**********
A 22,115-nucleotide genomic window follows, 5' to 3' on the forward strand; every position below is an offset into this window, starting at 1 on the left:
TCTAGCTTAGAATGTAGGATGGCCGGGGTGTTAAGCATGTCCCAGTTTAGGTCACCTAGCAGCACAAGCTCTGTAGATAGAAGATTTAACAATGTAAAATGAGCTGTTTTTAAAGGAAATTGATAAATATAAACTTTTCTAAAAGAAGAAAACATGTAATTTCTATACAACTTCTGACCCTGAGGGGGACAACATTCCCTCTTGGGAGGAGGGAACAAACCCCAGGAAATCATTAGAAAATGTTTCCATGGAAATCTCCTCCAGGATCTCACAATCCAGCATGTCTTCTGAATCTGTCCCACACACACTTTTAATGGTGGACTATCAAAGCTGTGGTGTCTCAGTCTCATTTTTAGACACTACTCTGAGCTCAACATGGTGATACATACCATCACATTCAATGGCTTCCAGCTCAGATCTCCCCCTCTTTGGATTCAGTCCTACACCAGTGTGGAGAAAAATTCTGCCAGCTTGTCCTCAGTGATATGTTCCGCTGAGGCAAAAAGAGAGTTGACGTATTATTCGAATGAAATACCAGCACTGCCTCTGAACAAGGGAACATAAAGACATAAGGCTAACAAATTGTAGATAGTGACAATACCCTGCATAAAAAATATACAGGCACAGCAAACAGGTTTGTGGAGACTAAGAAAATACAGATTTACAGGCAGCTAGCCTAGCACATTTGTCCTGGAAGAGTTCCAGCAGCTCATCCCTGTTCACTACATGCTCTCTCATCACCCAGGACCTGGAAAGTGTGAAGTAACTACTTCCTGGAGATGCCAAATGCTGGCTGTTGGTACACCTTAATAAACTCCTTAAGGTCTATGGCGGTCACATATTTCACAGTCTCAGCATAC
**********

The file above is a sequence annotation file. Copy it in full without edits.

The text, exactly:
A 22,115-nucleotide genomic window follows, 5' to 3' on the forward strand; every position below is an offset into this window, starting at 1 on the left:
TCTAGCTTAGAATGTAGGATGGCCGGGGTGTTAAGCATGTCCCAGTTTAGGTCACCTAGCAGCACAAGCTCTGTAGATAGAAGATTTAACAATGTAAAATGAGCTGTTTTTAAAGGAAATTGATAAATATAAACTTTTCTAAAAGAAGAAAACATGTAATTTCTATACAACTTCTGACCCTGAGGGGGACAACATTCCCTCTTGGGAGGAGGGAACAAACCCCAGGAAATCATTAGAAAATGTTTCCATGGAAATCTCCTCCAGGATCTCACAATCCAGCATGTCTTCTGAATCTGTCCCACACACACTTTTAATGGTGGACTATCAAAGCTGTGGTGTCTCAGTCTCATTTTTAGACACTACTCTGAGCTCAACATGGTGATACATACCATCACATTCAATGGCTTCCAGCTCAGATCTCCCCCTCTTTGGATTCAGTCCTACACCAGTGTGGAGAAAAATTCTGCCAGCTTGTCCTCAGTGATATGTTCCGCTGAGGCAAAAAGAGAGTTGACGTATTATTCGAATGAAATACCAGCACTGCCTCTGAACAAGGGAACATAAAGACATAAGGCTAACAAATTGTAGATAGTGACAATACCCTGCATAAAAAATATACAGGCACAGCAAACAGGTTTGTGGAGACTAAGAAAATACAGATTTACAGGCAGCTAGCCTAGCACATTTGTCCTGGAAGAGTTCCAGCAGCTCATCCCTGTTCACTACATGCTCTCTCATCACCCAGGACCTGGAAAGTGTGAAGTAACTACTTCCTGGAGATGCCAAATGCTGGCTGTTGGTACACCTTAATAAACTCCTTAAGGTCTATGGCGGTCACATATTTCACAGTCTCAGCATAC